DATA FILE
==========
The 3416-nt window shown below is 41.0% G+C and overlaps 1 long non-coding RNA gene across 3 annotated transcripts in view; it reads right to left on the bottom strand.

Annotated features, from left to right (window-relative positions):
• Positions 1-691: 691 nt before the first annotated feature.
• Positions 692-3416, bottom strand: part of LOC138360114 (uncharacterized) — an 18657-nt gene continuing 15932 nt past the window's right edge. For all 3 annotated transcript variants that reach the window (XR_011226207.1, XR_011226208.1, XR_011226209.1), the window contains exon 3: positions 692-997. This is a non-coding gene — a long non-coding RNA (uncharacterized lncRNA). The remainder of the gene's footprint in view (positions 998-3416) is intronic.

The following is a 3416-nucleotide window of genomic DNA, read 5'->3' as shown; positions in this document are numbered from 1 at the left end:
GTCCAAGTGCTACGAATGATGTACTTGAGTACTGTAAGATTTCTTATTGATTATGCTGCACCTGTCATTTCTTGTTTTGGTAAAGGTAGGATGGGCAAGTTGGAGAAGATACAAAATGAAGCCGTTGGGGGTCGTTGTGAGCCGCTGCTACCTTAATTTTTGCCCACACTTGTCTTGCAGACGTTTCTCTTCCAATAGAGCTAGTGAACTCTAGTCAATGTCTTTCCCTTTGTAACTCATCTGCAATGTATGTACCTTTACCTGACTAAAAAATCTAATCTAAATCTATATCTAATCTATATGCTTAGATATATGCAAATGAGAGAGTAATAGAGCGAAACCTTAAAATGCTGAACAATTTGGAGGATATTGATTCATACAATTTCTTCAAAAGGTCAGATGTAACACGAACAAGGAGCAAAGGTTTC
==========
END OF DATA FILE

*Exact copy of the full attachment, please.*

The 3416-nt window shown below is 41.0% G+C and overlaps 1 long non-coding RNA gene across 3 annotated transcripts in view; it reads right to left on the bottom strand.

Annotated features, from left to right (window-relative positions):
• Positions 1-691: 691 nt before the first annotated feature.
• Positions 692-3416, bottom strand: part of LOC138360114 (uncharacterized) — an 18657-nt gene continuing 15932 nt past the window's right edge. For all 3 annotated transcript variants that reach the window (XR_011226207.1, XR_011226208.1, XR_011226209.1), the window contains exon 3: positions 692-997. This is a non-coding gene — a long non-coding RNA (uncharacterized lncRNA). The remainder of the gene's footprint in view (positions 998-3416) is intronic.

The following is a 3416-nucleotide window of genomic DNA, read 5'->3' as shown; positions in this document are numbered from 1 at the left end:
GTCCAAGTGCTACGAATGATGTACTTGAGTACTGTAAGATTTCTTATTGATTATGCTGCACCTGTCATTTCTTGTTTTGGTAAAGGTAGGATGGGCAAGTTGGAGAAGATACAAAATGAAGCCGTTGGGGGTCGTTGTGAGCCGCTGCTACCTTAATTTTTGCCCACACTTGTCTTGCAGACGTTTCTCTTCCAATAGAGCTAGTGAACTCTAGTCAATGTCTTTCCCTTTGTAACTCATCTGCAATGTATGTACCTTTACCTGACTAAAAAATCTAATCTAAATCTATATCTAATCTATATGCTTAGATATATGCAAATGAGAGAGTAATAGAGCGAAACCTTAAAATGCTGAACAATTTGGAGGATATTGATTCATACAATTTCTTCAAAAGGTCAGATGTAACACGAACAAGGAGCAAAGGTTTC